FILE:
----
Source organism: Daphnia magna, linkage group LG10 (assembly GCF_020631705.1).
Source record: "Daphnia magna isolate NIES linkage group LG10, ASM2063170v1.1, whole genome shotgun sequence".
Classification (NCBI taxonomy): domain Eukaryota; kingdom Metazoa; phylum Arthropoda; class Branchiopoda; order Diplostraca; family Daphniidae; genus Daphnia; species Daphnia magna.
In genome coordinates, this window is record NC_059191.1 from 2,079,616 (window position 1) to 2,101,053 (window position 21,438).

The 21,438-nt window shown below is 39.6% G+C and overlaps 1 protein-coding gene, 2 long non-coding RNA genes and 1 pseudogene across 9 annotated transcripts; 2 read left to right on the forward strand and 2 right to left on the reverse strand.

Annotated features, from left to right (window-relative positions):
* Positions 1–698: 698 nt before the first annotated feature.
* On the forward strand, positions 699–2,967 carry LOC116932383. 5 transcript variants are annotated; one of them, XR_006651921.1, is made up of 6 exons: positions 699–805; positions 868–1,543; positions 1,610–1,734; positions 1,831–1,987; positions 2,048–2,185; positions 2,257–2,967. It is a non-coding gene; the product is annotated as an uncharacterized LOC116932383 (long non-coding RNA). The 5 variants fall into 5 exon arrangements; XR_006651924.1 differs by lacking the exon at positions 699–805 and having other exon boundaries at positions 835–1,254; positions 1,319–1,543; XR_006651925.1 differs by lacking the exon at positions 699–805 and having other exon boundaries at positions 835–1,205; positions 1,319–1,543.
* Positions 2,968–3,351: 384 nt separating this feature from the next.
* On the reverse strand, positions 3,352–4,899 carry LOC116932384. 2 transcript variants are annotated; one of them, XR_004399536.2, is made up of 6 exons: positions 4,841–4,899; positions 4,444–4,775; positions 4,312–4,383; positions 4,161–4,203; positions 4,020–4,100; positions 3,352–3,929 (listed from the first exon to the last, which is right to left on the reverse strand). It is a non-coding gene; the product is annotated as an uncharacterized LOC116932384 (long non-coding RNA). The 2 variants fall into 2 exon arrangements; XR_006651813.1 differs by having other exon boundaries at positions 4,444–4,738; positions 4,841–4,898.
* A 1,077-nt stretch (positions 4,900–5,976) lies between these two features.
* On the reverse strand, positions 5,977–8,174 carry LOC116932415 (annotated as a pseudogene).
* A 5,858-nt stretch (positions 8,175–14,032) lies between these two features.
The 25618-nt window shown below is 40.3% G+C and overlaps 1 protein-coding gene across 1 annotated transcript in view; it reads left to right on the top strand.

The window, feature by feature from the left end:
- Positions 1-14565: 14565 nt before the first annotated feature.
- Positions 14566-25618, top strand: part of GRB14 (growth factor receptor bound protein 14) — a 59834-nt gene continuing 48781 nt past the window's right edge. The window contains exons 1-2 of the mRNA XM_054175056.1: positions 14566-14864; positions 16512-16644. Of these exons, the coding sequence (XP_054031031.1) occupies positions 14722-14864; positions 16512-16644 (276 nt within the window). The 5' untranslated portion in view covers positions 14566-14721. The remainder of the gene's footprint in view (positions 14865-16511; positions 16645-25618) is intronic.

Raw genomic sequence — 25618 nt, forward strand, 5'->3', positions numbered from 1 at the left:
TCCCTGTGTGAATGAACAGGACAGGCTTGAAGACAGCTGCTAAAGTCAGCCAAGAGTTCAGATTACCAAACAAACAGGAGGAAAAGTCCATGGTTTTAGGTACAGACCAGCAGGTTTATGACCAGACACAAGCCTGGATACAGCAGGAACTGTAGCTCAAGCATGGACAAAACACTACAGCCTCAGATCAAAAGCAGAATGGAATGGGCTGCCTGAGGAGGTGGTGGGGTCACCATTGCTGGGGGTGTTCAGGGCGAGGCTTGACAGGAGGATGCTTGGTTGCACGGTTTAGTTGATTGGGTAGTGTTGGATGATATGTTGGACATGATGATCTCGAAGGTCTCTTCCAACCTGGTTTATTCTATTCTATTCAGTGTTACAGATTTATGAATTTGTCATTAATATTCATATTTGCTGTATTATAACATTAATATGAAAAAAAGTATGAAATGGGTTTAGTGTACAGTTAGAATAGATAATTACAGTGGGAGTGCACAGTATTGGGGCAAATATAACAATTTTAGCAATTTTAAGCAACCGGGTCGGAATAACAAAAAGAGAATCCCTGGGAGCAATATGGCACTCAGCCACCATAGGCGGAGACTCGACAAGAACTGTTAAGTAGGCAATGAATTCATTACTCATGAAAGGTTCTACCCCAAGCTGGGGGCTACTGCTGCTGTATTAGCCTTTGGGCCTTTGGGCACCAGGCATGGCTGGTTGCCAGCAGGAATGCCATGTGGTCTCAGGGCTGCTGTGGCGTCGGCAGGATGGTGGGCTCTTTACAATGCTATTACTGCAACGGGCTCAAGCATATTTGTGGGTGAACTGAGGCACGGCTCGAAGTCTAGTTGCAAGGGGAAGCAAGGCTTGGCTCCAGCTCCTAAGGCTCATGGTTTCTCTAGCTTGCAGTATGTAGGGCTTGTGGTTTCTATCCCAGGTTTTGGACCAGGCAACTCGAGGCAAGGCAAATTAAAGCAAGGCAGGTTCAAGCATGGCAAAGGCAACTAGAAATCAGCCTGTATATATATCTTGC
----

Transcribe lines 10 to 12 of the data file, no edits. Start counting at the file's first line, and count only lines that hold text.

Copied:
* On the reverse strand, positions 3,352–4,899 carry LOC116932384. 2 transcript variants are annotated; one of them, XR_004399536.2, is made up of 6 exons: positions 4,841–4,899; positions 4,444–4,775; positions 4,312–4,383; positions 4,161–4,203; positions 4,020–4,100; positions 3,352–3,929 (listed from the first exon to the last, which is right to left on the reverse strand). It is a non-coding gene; the product is annotated as an uncharacterized LOC116932384 (long non-coding RNA). The 2 variants fall into 2 exon arrangements; XR_006651813.1 differs by having other exon boundaries at positions 4,444–4,738; positions 4,841–4,898.
* A 1,077-nt stretch (positions 4,900–5,976) lies between these two features.
* On the reverse strand, positions 5,977–8,174 carry LOC116932415 (annotated as a pseudogene).